Management of the patient with hemorrhaging esophageal varices.JAMA. 1986 Sep 19; 256(11):1480-4.JAMA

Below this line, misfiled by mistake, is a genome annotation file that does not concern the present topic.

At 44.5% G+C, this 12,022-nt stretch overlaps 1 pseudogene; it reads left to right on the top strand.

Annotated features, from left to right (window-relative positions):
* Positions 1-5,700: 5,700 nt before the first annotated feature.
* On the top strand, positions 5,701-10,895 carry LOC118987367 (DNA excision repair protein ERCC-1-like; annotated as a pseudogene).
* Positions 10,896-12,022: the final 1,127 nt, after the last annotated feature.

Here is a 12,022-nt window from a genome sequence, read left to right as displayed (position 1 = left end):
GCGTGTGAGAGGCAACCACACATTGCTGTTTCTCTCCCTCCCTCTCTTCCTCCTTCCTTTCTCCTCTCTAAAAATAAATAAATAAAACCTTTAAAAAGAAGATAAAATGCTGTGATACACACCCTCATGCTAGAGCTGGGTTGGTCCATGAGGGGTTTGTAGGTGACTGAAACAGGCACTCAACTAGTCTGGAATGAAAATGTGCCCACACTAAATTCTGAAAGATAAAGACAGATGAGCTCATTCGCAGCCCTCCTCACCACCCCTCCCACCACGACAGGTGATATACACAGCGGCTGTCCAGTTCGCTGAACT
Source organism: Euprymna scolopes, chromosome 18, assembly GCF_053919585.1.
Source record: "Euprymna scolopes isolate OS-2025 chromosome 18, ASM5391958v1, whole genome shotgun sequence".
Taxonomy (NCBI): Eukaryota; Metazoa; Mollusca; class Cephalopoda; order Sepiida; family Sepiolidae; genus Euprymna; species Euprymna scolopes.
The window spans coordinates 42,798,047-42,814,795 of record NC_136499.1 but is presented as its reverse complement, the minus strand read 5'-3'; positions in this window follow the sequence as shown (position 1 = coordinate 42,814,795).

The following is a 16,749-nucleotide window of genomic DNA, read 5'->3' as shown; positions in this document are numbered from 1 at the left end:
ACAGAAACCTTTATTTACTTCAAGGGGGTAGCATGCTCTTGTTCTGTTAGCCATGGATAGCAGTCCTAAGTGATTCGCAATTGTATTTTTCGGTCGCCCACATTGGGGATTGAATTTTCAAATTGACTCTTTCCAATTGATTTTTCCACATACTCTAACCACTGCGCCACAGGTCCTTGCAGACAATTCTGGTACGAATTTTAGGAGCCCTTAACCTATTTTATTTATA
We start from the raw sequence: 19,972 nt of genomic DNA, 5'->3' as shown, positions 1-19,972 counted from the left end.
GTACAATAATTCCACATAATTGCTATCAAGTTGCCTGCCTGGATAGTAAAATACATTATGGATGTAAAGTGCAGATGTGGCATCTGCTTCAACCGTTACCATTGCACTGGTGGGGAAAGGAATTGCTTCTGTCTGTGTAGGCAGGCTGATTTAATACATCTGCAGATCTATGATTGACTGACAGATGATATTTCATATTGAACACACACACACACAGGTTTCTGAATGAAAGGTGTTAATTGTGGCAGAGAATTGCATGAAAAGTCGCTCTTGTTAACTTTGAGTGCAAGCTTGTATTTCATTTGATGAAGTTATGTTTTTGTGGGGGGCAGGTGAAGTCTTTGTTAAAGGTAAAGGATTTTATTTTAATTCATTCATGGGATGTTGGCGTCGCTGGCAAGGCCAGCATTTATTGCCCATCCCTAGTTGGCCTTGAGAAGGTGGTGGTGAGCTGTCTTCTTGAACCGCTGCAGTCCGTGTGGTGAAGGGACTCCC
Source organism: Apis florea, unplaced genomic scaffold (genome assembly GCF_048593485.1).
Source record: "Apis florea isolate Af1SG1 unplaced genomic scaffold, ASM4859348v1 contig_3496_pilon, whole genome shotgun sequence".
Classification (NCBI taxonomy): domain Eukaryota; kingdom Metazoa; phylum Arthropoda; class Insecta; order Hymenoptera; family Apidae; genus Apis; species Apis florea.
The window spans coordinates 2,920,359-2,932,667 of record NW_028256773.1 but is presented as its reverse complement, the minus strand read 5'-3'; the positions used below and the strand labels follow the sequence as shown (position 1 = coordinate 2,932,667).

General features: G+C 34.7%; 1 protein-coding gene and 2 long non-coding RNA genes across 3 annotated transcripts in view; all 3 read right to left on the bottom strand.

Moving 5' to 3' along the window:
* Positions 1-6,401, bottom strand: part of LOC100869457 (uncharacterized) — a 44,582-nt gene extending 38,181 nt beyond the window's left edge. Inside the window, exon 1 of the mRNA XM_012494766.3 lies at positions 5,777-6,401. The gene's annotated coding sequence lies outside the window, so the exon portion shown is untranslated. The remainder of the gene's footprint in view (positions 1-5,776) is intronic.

Bleeding from esophageal varices remains a difficult clinical problem, carrying a high likelihood both of rebleeding and of mortality. The initial approach requires adequate but not overly vigorous volume replacement with blood and other fluids. Once the patient is resuscitated, upper gastrointestinal endoscopy should be performed to establish the source of bleeding. Both endoscopic variceal sclerotherapy and balloon tamponade appear to be effective in achieving temporary control of acute ongoing hemorrhage from esophageal varices. The value of intravenous vasopressin remains controversial. Rebleeding can be prevented in most patients by shunt surgery. However, surgery carries both considerable early morbidity and mortality (related mainly to the severity of the underlying liver disease) and substantial longer-term morbidity and mortality from hepatic encephalopathy and liver failure. The role of pharmacologic agents (eg, propranolol) intended to prevent variceal hemorrhage by reducing portal pressure remains to be established. At present, we recommend use of endoscopic variceal sclerotherapy for the control of active variceal bleeding, with employment of balloon tamponade and intravenous vasopressin if sclerotherapy is successful. Emergency shunt surgery should be reserved only for those patients whose bleeding cannot be controlled by these other means. For prevention of rebleeding in Child class C patients, we attempt to obliterate the varices by repeated endoscopic sclerotherapy. Patients who have two to three episodes of rebleeding despite this approach are considered for shunt surgery. For better-risk patients who do not have ascites, which is difficult to control, we are currently recommending a distal splenorenal shunt. Alternatively, repeated endoscopic variceal sclerotherapy is used for these better-risk patients (Child class A or B) in some centers, with shunt surgery reserved for patients who continue to rebleed. Which approach to preventing rebleeding in the better-risk patient is more effective, as well as the role of pharmacologic therapy with propranolol or other agents, remains to be settled by well-controlled randomized clinical trials.